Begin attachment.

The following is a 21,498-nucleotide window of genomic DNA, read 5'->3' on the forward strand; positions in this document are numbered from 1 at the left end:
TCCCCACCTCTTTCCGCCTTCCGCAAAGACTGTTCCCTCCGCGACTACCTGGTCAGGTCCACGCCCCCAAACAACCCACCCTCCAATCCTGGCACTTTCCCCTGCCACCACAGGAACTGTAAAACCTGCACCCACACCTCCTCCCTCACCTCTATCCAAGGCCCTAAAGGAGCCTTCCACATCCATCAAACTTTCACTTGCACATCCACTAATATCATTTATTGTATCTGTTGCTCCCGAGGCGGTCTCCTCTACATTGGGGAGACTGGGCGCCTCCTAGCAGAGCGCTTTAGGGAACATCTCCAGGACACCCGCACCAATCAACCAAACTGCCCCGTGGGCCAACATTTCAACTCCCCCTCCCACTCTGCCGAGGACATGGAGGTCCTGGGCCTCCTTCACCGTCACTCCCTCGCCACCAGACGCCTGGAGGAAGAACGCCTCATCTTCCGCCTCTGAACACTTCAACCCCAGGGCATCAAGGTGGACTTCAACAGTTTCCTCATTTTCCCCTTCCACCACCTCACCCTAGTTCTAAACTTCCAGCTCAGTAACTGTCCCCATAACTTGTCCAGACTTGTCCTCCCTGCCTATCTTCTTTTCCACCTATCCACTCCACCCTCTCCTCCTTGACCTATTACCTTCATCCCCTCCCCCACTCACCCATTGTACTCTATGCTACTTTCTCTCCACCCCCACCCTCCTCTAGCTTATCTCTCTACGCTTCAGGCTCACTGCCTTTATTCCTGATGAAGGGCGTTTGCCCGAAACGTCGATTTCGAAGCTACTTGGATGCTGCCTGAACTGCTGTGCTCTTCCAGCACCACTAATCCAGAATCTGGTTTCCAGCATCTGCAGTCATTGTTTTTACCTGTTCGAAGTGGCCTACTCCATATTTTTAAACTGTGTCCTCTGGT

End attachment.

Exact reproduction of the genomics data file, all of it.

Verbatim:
The following is a 21,498-nucleotide window of genomic DNA, read 5'->3' on the forward strand; positions in this document are numbered from 1 at the left end:
TCCCCACCTCTTTCCGCCTTCCGCAAAGACTGTTCCCTCCGCGACTACCTGGTCAGGTCCACGCCCCCAAACAACCCACCCTCCAATCCTGGCACTTTCCCCTGCCACCACAGGAACTGTAAAACCTGCACCCACACCTCCTCCCTCACCTCTATCCAAGGCCCTAAAGGAGCCTTCCACATCCATCAAACTTTCACTTGCACATCCACTAATATCATTTATTGTATCTGTTGCTCCCGAGGCGGTCTCCTCTACATTGGGGAGACTGGGCGCCTCCTAGCAGAGCGCTTTAGGGAACATCTCCAGGACACCCGCACCAATCAACCAAACTGCCCCGTGGGCCAACATTTCAACTCCCCCTCCCACTCTGCCGAGGACATGGAGGTCCTGGGCCTCCTTCACCGTCACTCCCTCGCCACCAGACGCCTGGAGGAAGAACGCCTCATCTTCCGCCTCTGAACACTTCAACCCCAGGGCATCAAGGTGGACTTCAACAGTTTCCTCATTTTCCCCTTCCACCACCTCACCCTAGTTCTAAACTTCCAGCTCAGTAACTGTCCCCATAACTTGTCCAGACTTGTCCTCCCTGCCTATCTTCTTTTCCACCTATCCACTCCACCCTCTCCTCCTTGACCTATTACCTTCATCCCCTCCCCCACTCACCCATTGTACTCTATGCTACTTTCTCTCCACCCCCACCCTCCTCTAGCTTATCTCTCTACGCTTCAGGCTCACTGCCTTTATTCCTGATGAAGGGCGTTTGCCCGAAACGTCGATTTCGAAGCTACTTGGATGCTGCCTGAACTGCTGTGCTCTTCCAGCACCACTAATCCAGAATCTGGTTTCCAGCATCTGCAGTCATTGTTTTTACCTGTTCGAAGTGGCCTACTCCATATTTTTAAACTGTGTCCTCTGGT